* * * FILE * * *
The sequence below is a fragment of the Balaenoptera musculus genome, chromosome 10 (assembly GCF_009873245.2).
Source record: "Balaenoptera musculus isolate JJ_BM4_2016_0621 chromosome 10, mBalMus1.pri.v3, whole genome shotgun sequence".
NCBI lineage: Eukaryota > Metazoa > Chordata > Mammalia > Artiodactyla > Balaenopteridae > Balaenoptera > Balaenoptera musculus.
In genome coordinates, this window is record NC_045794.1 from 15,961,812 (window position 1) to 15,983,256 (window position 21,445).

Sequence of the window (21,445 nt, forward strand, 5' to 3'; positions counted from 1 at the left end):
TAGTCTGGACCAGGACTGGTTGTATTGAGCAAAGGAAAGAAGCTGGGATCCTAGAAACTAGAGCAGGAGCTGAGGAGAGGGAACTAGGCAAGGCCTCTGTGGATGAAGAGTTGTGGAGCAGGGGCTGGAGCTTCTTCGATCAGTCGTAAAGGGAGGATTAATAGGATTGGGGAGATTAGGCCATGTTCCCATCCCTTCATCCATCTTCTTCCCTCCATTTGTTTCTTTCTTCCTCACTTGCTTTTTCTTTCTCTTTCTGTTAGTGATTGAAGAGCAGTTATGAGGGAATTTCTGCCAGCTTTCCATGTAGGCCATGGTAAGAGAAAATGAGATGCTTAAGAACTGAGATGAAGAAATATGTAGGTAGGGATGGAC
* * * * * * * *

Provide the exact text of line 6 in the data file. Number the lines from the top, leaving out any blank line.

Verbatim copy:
TAGTCTGGACCAGGACTGGTTGTATTGAGCAAAGGAAAGAAGCTGGGATCCTAGAAACTAGAGCAGGAGCTGAGGAGAGGGAACTAGGCAAGGCCTCTGTGGATGAAGAGTTGTGGAGCAGGGGCTGGAGCTTCTTCGATCAGTCGTAAAGGGAGGATTAATAGGATTGGGGAGATTAGGCCATGTTCCCATCCCTTCATCCATCTTCTTCCCTCCATTTGTTTCTTTCTTCCTCACTTGCTTTTTCTTTCTCTTTCTGTTAGTGATTGAAGAGCAGTTATGAGGGAATTTCTGCCAGCTTTCCATGTAGGCCATGGTAAGAGAAAATGAGATGCTTAAGAACTGAGATGAAGAAATATGTAGGTAGGGATGGAC